In a bid to calm shareholder jitters about the protracted punch-up between Old Mutual and its axed CEO, the insurer has fired Peter Moyo for the second time.
Old Mutual issued an open letter to shareholders on Thursday, saying that it has given Moyo a further notice terminating his employment contract with SA’s second-largest insurer – effectively firing him again.
The insurer’s letter comes at a time when the Johannesburg high court is expected to make a ruling next week on whether Moyo can get his job back because Old Mutual is appealing a recent judgment by the same court that paved the way for him to be reinstated as CEO.
“It is clearly in the best interests of the company and its stakeholders that the employment relationship with Moyo should come to an end,” Old Mutual said in its letter to shareholders.
Since Moyo was suspended on May 23, hours before the Old Mutual annual general meeting, due to “a material breakdown in the relationship of trust and confidence”, shareholder value has been eroded. Old Mutual’s share price has fallen by 15% to R18.31 a share (close on August 21) since Moyo was suspended on 23 May – wiping off more than R17 billion on its market capitalisation.
Old Mutual subsequently fired Moyo on June 18, accusing him of wrongfully pocketing dividends worth R30 million linked to NMT Capital, an investment holding company co-founded by Moyo, and in which Old Mutual holds a 20% stake.
Old Mutual’s largest institutional shareholders including Allan Gray, Stanlib and Prudential Investment Managers have engaged with the insurer’s board, led by chairman Trevor Manuel, to find a resolution to the impasse involving Moyo.
Allan Gray, Old Mutual second-largest shareholder after the Public Investment Corporation, said it doesn’t believe the insurer’s relationship with Moyo is workable due to the “severe breakdown in their relationship”. The Cape-Town based asset manager, which has a 10% shareholding in Old Mutual, wants Moyo to walk away from the insurer without a financial settlement.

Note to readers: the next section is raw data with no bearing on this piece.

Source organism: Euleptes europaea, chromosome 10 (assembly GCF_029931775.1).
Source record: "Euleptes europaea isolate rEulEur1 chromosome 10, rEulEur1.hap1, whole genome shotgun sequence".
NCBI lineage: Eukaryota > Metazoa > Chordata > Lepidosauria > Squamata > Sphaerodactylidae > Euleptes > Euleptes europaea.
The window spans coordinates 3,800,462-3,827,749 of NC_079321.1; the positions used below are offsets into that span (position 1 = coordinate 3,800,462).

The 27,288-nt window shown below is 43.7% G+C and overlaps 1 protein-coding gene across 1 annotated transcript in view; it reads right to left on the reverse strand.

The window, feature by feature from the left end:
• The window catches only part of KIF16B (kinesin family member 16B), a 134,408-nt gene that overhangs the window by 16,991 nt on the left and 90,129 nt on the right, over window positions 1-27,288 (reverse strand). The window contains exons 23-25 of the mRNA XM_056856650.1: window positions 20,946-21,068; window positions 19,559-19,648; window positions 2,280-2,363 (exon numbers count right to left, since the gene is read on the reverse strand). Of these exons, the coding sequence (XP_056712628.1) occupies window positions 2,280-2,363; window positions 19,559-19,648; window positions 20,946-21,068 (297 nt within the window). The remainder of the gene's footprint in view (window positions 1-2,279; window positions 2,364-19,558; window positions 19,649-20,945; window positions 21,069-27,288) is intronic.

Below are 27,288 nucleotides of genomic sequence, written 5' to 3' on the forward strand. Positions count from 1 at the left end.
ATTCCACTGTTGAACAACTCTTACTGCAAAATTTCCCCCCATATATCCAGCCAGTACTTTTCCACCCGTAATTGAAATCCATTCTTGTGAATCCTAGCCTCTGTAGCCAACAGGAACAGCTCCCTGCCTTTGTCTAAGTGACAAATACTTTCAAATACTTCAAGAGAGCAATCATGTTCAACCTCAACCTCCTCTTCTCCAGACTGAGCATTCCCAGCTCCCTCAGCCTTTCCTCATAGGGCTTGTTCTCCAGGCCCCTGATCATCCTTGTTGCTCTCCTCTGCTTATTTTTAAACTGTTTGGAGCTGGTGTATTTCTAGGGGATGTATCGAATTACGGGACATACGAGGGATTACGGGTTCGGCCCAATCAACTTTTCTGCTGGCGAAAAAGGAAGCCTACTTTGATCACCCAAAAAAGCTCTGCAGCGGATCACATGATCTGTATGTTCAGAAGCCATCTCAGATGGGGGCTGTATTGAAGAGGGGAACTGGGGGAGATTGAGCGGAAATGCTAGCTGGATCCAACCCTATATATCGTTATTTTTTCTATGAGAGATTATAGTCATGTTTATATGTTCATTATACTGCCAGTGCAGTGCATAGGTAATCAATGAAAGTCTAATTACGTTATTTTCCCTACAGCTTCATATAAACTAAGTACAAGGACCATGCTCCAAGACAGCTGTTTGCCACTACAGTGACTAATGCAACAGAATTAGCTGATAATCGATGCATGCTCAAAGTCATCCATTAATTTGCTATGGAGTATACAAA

Moyo’s lawyer Eric Mabuza said the former CEO was issued with a letter from Old Mutual on Wednesday evening that terminated his employment contract with the insurer. Mabuza has described Old Mutual’s move as “corporate madness” and “goes beyond anything we have seen in our lives”.
“How can you fire a CEO twice? What employment contract are they terminating again? They have already issued Peter with a termination letter in June. Someone has to intervene to save Old Mutual from itself. The company is self-destructing,” he told Moneyweb.
Mabuza added that the move by Old Mutual is a “circus” because the insurer did not wait for the outcome of ongoing court proceedings before it issued Moyo with a termination letter.
On July 30, the high court ruled that Moyo should be temporarily reinstated as CEO and blocked Old Mutual from appointing his successor. The insurer is appealing against the ruling.
Old Mutual believes that it doesn’t have to comply with the ruling to reinstate Moyo as CEO because it is in the throes of appealing the ruling. It has asked the high court for a declaratory order to affirm its belief.
However, Moyo launched a counter application, asking the high court for an order to declare the conduct of Old Mutual’s 14-member board to be in contempt of court for “failing” to comply with a ruling that reinstated him as CEO. The court is expected to make a ruling on all the order applications next week.